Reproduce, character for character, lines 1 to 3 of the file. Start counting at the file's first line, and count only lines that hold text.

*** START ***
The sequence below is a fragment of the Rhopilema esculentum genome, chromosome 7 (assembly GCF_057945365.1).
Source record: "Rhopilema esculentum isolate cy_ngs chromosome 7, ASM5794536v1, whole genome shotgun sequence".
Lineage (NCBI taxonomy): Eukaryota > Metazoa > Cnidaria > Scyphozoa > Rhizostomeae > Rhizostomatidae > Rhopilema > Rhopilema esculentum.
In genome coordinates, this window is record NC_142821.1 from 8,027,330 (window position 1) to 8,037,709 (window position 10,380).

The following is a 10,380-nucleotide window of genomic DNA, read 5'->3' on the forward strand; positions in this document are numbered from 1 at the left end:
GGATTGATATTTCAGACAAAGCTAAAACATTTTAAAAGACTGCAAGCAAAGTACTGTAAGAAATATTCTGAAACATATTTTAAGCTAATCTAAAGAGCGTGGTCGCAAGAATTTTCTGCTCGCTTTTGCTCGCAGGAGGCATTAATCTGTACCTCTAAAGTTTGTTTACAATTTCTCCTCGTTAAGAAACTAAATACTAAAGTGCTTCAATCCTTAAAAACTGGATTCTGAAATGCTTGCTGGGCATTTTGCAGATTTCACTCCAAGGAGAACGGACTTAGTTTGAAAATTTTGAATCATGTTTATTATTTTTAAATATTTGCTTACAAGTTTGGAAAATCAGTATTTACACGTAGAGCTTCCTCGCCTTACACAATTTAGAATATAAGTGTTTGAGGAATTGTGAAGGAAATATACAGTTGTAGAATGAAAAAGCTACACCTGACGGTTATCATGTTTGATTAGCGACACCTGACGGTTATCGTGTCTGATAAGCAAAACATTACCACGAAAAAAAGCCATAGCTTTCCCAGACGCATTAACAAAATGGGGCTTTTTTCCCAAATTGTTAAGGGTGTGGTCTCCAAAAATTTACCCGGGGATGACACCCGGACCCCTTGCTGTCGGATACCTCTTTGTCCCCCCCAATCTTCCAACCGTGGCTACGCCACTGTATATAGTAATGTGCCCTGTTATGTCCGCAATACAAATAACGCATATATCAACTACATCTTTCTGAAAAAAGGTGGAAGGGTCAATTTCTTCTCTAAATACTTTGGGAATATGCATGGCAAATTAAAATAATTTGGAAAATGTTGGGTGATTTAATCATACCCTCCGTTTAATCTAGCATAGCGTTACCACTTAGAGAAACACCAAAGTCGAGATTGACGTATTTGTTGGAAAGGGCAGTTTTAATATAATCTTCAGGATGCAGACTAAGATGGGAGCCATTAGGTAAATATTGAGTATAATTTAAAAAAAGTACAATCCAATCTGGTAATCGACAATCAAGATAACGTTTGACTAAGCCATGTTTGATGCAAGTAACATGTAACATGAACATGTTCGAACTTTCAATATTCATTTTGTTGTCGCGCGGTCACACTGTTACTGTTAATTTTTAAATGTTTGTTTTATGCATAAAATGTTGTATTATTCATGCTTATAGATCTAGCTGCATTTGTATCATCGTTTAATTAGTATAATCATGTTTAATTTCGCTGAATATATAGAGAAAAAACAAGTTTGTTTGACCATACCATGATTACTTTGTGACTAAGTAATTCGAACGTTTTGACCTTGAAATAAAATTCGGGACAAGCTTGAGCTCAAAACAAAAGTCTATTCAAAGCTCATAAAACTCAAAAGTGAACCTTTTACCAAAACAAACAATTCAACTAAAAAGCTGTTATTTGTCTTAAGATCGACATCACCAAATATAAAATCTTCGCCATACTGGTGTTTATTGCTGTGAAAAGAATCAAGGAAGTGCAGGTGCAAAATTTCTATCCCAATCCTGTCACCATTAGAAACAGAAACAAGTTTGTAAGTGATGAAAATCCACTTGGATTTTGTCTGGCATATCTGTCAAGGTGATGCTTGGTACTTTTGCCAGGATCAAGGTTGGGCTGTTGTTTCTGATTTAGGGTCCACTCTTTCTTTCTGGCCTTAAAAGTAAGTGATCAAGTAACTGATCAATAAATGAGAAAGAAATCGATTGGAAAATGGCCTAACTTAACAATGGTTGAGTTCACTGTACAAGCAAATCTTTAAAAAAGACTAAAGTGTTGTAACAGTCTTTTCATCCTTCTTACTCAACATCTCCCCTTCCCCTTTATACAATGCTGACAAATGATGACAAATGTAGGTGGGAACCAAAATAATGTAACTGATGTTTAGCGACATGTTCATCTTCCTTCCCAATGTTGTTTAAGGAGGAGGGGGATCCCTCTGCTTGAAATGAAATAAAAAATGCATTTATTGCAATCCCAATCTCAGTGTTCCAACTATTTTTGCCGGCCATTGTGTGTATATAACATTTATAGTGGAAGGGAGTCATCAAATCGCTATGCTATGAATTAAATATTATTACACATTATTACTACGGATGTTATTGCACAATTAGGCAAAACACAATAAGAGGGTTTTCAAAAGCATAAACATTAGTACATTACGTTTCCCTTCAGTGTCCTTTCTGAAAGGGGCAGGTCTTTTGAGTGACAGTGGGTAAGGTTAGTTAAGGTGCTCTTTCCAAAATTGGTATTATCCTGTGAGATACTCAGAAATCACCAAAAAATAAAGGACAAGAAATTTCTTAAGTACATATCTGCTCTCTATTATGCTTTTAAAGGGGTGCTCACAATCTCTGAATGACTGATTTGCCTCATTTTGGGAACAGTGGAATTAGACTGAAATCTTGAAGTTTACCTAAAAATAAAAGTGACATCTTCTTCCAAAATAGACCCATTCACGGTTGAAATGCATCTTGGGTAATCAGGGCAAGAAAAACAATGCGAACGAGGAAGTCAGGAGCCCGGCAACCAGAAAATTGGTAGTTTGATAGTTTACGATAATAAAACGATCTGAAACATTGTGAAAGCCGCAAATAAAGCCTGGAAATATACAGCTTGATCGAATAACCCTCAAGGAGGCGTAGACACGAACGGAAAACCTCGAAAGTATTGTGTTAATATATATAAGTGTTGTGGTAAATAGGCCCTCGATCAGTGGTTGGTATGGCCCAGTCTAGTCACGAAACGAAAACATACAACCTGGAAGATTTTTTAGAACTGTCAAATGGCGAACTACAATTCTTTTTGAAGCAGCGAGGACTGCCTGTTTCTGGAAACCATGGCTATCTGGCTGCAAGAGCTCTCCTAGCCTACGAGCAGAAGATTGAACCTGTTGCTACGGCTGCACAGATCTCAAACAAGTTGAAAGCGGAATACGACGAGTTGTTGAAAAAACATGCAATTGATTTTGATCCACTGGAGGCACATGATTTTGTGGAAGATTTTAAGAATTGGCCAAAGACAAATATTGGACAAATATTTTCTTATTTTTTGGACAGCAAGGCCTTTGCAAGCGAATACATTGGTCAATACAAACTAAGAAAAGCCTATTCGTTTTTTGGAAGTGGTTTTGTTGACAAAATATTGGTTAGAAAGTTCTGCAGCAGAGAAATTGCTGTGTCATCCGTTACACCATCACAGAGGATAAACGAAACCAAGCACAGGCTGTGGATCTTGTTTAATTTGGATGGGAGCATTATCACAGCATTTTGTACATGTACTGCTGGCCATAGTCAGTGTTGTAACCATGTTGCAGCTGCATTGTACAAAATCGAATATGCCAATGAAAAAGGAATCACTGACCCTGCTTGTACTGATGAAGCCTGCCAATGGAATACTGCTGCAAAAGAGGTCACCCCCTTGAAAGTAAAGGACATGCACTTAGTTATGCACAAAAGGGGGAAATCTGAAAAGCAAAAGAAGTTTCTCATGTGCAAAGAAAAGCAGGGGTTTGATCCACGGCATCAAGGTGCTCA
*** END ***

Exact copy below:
The sequence below is a fragment of the Rhopilema esculentum genome, chromosome 7 (assembly GCF_057945365.1).
Source record: "Rhopilema esculentum isolate cy_ngs chromosome 7, ASM5794536v1, whole genome shotgun sequence".
Lineage (NCBI taxonomy): Eukaryota > Metazoa > Cnidaria > Scyphozoa > Rhizostomeae > Rhizostomatidae > Rhopilema > Rhopilema esculentum.